Every hour, every day, every week and year over year your career rolls on. And each hour, day or year you go through a constant cycle of… contributor or cog?
As a contributor you give those unique insights. You put forward creative ideas that only you could contribute. You get done what only you could have got done. You know when you are a contributor. That special “thank you”. That email from someone to your boss raving about you. The warm feeling, the tear in the eye, the fist pump. The great night’s sleep and the bounce out of bed in the morning.
Sometimes you are a cog in the machine, doing a task that anyone could do. A task that may not make a lot of sense, but you grind through it. You know when you are a cog. The day seems longer, the mind gets numb, your forehead hurts from hitting it on the wall. “Cogginess” is often measured in acronyms, EBITA, ROI, ROFO and AOP. Or with words like quota, shareholder value and end of quarter. Corporations are very good at measuring and reporting the cog stuff.
The contributor stuff is hard to measure. The machine may not know it, but it’s the contributor stuff that keeps the machine alive. Kill the contributors and the machine dies. But somehow even dead machines, Zombie machines, can keep churning on.
Contributor to Cog Ratio
Sometimes I’m a contributor, sometimes I’m a cog, I like to call it the contributor cog ratio.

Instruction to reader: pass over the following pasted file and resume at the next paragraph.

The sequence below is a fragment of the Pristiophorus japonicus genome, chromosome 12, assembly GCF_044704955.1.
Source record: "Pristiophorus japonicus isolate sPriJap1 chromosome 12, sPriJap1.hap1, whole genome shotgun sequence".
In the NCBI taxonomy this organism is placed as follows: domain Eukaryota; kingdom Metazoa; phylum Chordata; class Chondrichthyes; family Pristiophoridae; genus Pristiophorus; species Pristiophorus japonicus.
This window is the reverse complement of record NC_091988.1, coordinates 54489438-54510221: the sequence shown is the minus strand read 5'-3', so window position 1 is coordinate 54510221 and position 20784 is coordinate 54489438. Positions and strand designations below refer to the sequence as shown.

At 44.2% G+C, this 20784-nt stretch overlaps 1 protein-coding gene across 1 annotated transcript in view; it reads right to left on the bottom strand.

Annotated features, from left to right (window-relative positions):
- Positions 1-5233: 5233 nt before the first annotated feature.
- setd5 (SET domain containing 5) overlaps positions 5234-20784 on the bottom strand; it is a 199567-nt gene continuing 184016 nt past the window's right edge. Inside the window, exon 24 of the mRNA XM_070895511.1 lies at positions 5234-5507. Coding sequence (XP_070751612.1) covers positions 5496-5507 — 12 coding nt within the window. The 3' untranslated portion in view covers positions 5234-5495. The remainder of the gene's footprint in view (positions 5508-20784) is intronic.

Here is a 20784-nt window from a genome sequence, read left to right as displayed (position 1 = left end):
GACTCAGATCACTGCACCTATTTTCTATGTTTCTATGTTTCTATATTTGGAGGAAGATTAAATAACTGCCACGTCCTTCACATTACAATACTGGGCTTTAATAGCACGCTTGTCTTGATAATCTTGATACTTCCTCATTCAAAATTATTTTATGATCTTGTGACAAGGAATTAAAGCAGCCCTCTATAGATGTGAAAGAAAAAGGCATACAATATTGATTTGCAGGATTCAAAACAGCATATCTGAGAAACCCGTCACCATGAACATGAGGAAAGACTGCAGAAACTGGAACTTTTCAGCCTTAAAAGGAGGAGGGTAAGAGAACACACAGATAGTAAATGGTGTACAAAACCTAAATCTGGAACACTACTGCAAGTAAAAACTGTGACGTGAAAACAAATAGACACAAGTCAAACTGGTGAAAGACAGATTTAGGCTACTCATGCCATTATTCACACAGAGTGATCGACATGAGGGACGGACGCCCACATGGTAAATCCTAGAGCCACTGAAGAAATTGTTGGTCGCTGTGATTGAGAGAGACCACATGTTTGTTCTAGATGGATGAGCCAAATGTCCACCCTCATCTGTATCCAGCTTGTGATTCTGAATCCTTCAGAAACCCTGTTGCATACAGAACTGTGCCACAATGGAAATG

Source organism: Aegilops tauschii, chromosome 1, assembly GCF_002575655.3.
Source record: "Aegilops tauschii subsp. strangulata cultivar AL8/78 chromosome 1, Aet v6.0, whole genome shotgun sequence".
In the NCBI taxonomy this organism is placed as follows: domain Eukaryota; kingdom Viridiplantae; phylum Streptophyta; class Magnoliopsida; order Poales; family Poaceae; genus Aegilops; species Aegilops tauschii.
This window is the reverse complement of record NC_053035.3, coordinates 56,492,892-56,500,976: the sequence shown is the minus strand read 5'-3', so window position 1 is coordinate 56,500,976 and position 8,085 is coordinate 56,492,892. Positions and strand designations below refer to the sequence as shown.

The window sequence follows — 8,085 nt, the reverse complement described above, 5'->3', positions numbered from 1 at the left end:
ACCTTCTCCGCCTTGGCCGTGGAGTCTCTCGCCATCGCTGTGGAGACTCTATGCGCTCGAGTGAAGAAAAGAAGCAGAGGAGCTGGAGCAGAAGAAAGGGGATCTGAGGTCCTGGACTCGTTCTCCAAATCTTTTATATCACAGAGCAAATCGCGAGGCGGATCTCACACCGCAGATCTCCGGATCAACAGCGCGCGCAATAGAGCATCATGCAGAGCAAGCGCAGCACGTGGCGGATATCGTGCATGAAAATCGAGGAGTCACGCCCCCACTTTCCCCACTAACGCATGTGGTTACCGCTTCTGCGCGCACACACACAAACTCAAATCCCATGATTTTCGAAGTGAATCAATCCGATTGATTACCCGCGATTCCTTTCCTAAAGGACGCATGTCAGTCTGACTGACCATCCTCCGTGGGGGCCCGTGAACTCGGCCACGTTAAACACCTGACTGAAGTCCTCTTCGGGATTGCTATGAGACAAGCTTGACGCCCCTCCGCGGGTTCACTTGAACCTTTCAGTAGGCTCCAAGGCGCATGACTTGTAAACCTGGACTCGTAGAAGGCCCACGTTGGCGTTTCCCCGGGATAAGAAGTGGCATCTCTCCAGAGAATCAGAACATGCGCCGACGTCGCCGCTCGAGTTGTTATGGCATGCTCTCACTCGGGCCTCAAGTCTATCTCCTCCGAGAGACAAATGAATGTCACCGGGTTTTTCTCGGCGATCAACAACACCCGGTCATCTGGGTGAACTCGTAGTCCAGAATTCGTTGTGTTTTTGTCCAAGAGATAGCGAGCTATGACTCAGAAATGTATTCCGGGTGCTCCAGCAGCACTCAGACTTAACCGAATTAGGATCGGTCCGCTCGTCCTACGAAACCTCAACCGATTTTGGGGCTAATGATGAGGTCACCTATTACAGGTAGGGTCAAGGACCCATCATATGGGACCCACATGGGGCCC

The ratio changes with time and bosses. It changes with corporate “visions” and market conditions. Stay in a position long enough and the ratio can swing to more cogging than contributing. It’s a challenge to keep a job “fresh”, on the contributor side of the ratio. Leaders have ways of helping you do this. That’s because leaders lead contributors. But, managers manage cogs. Of course every organization needs both leaders and managers. But I have noticed that it’s not unusual for mangers to call themselves leaders. Not sure why that is, maybe they don’t want to be management cogs?
A special contributor, the Linchpin
In Seth Godin’s book Linchpin, he discusses the how’s and why’s of always trying to be a contributor. He has a manifesto that sums this up nicely, the Linchpin Manifesto. The ultimate contributor is a linchpin. As a linchpin you are generous with your time and share your unique skills with others, for free. Your always try to be an artist, taking the things you do to a special level. You know an artist when you meet one. One of my favourite artists is a breakfast waitress named Debbie. She turns serving you breakfast into an art form. Linchpins take the initiative, to do the work, not the job. If you are in a long cog phase in your career maybe Seth’s book can help.
So there are moments when I’m a contributor, like now. But there is a lot of the times I’m a cog. When the ratio swings to more cogging than contributing, you are going to want to change something. Hopefully before you loose your mind or have the soul sucked out of you. Read some books, listen to some podcasts, read a blog (hey, start a blog), ask a friend for advice, find a way. Of course the last course of action may be to get out of the machine.
Because no one wants to be a cog, do they?
Love to hear your thoughts, if it’s a contributor day for you.
Joe Pops or cog # 000240922